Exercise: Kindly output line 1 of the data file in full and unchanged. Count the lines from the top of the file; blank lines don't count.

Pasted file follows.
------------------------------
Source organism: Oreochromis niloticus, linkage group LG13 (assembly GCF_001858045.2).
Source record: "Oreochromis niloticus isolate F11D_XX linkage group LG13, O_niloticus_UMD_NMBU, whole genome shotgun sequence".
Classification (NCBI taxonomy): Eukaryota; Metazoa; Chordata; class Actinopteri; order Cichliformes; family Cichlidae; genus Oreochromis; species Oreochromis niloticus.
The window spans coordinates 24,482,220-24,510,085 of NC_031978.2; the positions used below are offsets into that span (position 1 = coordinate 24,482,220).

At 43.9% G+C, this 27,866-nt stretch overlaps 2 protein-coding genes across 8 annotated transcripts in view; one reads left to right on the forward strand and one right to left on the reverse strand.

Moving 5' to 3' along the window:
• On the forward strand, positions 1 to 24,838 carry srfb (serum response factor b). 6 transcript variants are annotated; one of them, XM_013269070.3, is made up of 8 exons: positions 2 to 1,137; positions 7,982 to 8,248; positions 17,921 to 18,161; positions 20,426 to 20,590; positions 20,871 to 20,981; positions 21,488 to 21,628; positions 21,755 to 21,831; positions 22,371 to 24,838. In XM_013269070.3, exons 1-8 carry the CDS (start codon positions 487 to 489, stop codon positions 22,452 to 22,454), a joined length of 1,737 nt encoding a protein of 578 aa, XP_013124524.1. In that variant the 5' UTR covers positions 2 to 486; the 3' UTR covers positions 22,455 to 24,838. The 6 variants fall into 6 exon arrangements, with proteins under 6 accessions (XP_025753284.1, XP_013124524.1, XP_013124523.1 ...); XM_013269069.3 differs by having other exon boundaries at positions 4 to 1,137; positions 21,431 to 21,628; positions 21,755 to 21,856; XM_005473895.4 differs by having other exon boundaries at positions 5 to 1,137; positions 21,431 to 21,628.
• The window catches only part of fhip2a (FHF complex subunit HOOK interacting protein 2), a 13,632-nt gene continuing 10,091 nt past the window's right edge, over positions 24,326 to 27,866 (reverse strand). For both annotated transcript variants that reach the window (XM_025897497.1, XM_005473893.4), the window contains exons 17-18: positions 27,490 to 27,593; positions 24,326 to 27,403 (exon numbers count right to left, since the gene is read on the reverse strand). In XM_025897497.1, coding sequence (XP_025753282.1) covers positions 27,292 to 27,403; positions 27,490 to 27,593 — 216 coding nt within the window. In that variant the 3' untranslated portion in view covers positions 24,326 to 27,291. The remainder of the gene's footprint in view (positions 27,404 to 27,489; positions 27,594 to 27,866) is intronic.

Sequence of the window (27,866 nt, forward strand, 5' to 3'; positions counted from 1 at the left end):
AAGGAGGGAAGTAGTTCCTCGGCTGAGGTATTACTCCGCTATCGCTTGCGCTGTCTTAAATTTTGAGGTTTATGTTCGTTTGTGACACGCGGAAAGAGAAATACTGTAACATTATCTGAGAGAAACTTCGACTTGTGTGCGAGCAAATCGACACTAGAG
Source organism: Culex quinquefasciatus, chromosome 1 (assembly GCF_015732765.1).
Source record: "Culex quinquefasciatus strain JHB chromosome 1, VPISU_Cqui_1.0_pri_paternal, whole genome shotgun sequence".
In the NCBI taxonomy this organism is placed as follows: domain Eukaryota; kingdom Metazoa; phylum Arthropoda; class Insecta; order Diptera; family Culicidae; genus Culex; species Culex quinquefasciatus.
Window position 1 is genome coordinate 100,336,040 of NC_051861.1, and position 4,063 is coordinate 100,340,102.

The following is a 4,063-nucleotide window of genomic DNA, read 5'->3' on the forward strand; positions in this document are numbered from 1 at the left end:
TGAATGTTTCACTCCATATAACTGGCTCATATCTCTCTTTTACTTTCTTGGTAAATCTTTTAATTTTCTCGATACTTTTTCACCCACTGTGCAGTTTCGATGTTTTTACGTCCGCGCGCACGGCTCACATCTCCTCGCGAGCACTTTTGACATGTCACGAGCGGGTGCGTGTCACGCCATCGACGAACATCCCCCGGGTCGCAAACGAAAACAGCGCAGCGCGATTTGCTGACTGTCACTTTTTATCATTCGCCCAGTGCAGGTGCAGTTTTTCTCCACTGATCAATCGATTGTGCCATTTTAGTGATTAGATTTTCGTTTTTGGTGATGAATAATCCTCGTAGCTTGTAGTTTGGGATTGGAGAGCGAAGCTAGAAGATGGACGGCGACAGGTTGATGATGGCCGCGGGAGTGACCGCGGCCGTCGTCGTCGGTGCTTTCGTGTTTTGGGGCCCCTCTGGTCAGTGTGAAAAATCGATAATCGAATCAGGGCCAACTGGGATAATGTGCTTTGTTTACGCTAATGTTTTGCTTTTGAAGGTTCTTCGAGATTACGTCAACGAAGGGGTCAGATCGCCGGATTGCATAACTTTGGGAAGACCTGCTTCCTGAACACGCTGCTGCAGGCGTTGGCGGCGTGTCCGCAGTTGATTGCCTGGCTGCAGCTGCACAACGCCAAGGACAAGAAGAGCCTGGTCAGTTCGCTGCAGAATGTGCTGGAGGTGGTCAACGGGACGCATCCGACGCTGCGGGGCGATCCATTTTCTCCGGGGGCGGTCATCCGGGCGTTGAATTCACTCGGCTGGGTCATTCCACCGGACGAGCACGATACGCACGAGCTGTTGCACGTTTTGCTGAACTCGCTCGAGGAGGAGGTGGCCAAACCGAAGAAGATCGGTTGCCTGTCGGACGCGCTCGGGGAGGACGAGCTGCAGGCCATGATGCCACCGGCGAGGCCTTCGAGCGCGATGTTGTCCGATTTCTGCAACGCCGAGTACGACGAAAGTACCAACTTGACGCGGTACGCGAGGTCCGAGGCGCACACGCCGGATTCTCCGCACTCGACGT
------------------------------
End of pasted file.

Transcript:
Source organism: Oreochromis niloticus, linkage group LG13 (assembly GCF_001858045.2).